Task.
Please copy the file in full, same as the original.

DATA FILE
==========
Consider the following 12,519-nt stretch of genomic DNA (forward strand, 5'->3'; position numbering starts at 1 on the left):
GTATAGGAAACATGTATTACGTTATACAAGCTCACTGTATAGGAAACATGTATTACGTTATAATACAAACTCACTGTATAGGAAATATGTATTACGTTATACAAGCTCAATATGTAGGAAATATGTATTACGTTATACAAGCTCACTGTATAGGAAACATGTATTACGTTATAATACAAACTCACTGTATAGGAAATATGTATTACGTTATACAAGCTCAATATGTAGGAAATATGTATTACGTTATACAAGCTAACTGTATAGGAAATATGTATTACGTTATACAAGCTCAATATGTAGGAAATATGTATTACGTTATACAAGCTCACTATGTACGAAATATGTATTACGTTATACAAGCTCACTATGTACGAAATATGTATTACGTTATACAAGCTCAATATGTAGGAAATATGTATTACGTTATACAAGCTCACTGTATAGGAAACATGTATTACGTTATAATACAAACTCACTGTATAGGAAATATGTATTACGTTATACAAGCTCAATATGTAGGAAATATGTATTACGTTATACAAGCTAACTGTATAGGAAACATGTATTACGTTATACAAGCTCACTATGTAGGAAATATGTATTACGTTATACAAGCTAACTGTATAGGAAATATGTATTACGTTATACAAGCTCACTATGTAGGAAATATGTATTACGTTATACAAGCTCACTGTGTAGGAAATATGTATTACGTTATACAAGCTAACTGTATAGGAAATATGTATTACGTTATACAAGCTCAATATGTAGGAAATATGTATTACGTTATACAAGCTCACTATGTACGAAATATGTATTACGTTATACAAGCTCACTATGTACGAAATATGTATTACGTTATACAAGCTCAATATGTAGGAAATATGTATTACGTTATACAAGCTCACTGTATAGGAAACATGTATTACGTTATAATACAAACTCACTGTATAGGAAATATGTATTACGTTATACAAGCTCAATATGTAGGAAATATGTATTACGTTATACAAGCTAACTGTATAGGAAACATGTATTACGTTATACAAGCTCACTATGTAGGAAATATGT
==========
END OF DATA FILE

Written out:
Consider the following 12,519-nt stretch of genomic DNA (forward strand, 5'->3'; position numbering starts at 1 on the left):
GTATAGGAAACATGTATTACGTTATACAAGCTCACTGTATAGGAAACATGTATTACGTTATAATACAAACTCACTGTATAGGAAATATGTATTACGTTATACAAGCTCAATATGTAGGAAATATGTATTACGTTATACAAGCTCACTGTATAGGAAACATGTATTACGTTATAATACAAACTCACTGTATAGGAAATATGTATTACGTTATACAAGCTCAATATGTAGGAAATATGTATTACGTTATACAAGCTAACTGTATAGGAAATATGTATTACGTTATACAAGCTCAATATGTAGGAAATATGTATTACGTTATACAAGCTCACTATGTACGAAATATGTATTACGTTATACAAGCTCACTATGTACGAAATATGTATTACGTTATACAAGCTCAATATGTAGGAAATATGTATTACGTTATACAAGCTCACTGTATAGGAAACATGTATTACGTTATAATACAAACTCACTGTATAGGAAATATGTATTACGTTATACAAGCTCAATATGTAGGAAATATGTATTACGTTATACAAGCTAACTGTATAGGAAACATGTATTACGTTATACAAGCTCACTATGTAGGAAATATGTATTACGTTATACAAGCTAACTGTATAGGAAATATGTATTACGTTATACAAGCTCACTATGTAGGAAATATGTATTACGTTATACAAGCTCACTGTGTAGGAAATATGTATTACGTTATACAAGCTAACTGTATAGGAAATATGTATTACGTTATACAAGCTCAATATGTAGGAAATATGTATTACGTTATACAAGCTCACTATGTACGAAATATGTATTACGTTATACAAGCTCACTATGTACGAAATATGTATTACGTTATACAAGCTCAATATGTAGGAAATATGTATTACGTTATACAAGCTCACTGTATAGGAAACATGTATTACGTTATAATACAAACTCACTGTATAGGAAATATGTATTACGTTATACAAGCTCAATATGTAGGAAATATGTATTACGTTATACAAGCTAACTGTATAGGAAACATGTATTACGTTATACAAGCTCACTATGTAGGAAATATGT